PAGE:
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Adjournment of tribunal into embattled Judge Makhubele’s conduct is ‘costing us enormous amounts of money’

Adjournment of tribunal into embattled Judge Makhubele’s conduct is ‘costing us enormous amounts of money’
Judge Tinstwalo Annah Nana Makhubele, accused of gross misconduct by activist group #UniteBehind, at the fourth day of hearings at the Judicial Conduct Tribunal. (Photo: Masego Mafata)

#UniteBehind’s Zackie Achmat urges Judge Makhubele to publicise her legal costs ‘which are being carried by the public’.

Activist group #UniteBehind director Zackie Achmat said the adjournment of the Judicial Conduct Tribunal against Judge Tintswalo Annah Nana Makhubele, the former interim board chairperson at the Passenger Rail Agency of South Africa (Prasa), was “a sad delay that is costing us enormous amounts of money”. The Tribunal has been adjourned until May.

Achmat said #UniteBehind had already incurred close to R1-million in legal fees and related costs. He said the organisation would have to raise more funds to cover its costs ahead of the resumption of the Tribunal.

Evidence leader advocate Elaine Zungu had begun the day resuming the testimony of witness Martha Ngoye. However, when Zungu led evidence and posed questions to Ngoye using a document that she had not seen before, the Tribunal was adjourned by Tribunal leader and former Judge President of the KwaZulu-Natal high court Achmat Jappie.

Ngoye is the suspended head of legal, risk and compliance at Prasa and began giving evidence at the Tribunal on Thursday.

The adjournment was also triggered in part by a request from Judge Makhubele’s legal team for documents, as well as a request from Zungu, said Judge President Jappie. He did not disclose the request from Zungu, simply saying it was related to “practical matters” of the Tribunal.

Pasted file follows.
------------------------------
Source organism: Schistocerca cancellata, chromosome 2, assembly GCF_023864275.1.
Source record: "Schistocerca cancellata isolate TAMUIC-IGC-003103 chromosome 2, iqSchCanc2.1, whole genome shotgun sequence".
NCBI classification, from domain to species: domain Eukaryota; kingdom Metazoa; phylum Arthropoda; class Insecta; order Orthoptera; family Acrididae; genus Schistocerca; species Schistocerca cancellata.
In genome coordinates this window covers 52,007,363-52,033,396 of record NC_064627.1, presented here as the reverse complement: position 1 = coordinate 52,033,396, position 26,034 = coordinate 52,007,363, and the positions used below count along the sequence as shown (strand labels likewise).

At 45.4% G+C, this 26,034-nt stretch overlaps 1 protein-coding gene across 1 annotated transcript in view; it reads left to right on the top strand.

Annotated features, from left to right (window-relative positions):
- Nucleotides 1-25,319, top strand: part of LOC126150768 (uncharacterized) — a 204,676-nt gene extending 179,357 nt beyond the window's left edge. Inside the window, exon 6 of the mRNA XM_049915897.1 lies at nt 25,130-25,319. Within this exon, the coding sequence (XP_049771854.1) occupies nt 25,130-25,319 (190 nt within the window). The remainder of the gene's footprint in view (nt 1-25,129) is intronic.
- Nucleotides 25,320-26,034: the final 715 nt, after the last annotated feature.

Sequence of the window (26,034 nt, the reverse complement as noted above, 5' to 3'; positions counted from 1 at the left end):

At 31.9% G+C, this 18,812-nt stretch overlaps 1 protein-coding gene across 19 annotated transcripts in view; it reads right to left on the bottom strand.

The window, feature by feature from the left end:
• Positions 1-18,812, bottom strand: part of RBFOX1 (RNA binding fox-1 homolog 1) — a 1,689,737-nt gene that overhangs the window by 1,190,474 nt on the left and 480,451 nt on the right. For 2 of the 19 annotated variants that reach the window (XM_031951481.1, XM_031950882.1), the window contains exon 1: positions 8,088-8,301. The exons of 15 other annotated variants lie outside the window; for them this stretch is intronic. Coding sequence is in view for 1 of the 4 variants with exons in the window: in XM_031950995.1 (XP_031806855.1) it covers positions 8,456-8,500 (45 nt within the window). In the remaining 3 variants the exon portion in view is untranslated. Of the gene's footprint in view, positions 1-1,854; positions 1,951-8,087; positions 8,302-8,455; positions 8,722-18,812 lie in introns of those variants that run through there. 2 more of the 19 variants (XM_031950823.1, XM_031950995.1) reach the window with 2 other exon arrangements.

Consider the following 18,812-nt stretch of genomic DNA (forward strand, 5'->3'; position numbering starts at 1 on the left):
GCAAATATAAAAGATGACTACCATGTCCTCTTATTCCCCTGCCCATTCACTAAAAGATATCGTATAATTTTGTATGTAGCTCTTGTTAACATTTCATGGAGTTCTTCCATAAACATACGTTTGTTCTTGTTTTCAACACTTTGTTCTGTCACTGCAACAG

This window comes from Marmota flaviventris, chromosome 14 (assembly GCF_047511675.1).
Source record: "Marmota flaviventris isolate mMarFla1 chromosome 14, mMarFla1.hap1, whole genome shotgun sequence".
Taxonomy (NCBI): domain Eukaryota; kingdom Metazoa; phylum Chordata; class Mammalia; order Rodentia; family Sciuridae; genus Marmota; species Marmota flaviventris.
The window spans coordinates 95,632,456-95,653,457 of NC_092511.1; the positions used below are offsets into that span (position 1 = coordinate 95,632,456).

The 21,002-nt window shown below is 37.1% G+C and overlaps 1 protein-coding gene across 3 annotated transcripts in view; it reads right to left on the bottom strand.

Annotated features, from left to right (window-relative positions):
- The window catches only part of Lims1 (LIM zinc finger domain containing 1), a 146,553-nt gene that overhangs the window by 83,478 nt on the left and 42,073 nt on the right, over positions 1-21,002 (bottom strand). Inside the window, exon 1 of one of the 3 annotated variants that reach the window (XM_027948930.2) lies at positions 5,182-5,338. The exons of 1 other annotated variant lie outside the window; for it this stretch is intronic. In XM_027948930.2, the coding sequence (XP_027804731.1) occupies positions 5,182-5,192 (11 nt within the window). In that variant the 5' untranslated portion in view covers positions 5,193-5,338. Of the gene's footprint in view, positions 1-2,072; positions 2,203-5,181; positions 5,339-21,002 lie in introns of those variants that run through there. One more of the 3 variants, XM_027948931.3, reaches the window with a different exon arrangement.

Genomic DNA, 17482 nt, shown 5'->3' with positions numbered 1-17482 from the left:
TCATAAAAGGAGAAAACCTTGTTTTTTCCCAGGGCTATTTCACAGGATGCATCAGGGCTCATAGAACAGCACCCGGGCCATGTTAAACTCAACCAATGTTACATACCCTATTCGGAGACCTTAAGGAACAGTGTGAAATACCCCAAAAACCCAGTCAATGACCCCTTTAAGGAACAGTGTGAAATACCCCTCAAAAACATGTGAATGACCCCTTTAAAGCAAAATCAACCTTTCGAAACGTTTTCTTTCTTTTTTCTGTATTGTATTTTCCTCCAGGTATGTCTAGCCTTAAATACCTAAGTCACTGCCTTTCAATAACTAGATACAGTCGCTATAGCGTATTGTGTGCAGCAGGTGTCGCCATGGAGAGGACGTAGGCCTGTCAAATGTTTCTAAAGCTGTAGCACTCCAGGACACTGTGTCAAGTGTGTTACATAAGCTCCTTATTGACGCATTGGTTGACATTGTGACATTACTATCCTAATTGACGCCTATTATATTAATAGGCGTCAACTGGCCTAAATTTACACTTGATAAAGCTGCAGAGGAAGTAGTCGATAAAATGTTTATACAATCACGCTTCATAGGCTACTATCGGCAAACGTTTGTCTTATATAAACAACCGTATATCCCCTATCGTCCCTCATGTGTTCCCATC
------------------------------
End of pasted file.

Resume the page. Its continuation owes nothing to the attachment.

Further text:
According to Zungu, the document that prompted the adjournment was a legal opinion sought from law firm ENSAfrica regarding whether the appointment of former interim board chairperson Judge Makhubele was legally sound, given her nomination as a judge in the high court at the time; whether Judge Makhubele was a judge at the time of her appointment as chairperson; and whether the interim board was “lawfully constituted” by the Minister of Transport.

This document, which Zungu said was emailed to Judge Makhubele as Prasa board chairperson and axed Prasa company secretary Lindikaya Zide on 28 February 2018, stated that the composition of Prasa’s interim board was “defective up to at least 5 February 2018”.


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Zungu told the Tribunal that, according to the document, decisions of the interim board while it was defective were likely to be considered “legally invalid for lack of authority”. Zungu did not name the sender.

During her testimony on Thursday, Ngoye also told the Tribunal that Prasa’s interim board during Judge Makhubele’s tenure as chairperson was not properly constituted “because it did not have all the required functionaries in terms of the legislation of a properly constituted board”, according to the provisions of the Legal Succession to the South African Transport Services Act.

Ngoye said the board at the time did not have a representative from the Department of Treasury, as required. She said because of this, decisions taken by the board were not binding.

Ngoye was the second witness to give testimony at the Judicial Conduct Tribunal into Judge Makhubele’s conduct. The first witness to appear before the Tribunal and give two days of testimony was Gauteng high court Judge President Dunstan Mlambo.

#UniteBehind have accused Judge Makhubele of breaching the separation of powers principle, and of improper conduct while she was chairperson of Prasa. The organisation also alleges that Judge Makhubele negotiated and entered into a confidential settlement agreement with representatives of Siyaya, a corruption-accused company, and sidelined Prasa’s internal legal team.

The Judicial Conduct Committee (JCC) recommended a Judicial Conduct Tribunal in March 2020 following #UniteBehind’s complaint to the Judicial Service Commission (JSC) in 2018.

The Tribunal will resume on 8 May 2023. Judge President Jappie said he encouraged all parties to resolve outstanding matters before the Tribunal resumed.

Achmat urged Judge Makhubele to publicise her legal costs, “which are being carried by the public” and for the costs of the Tribunal process to also be made public. DM

First published by GroundUp.

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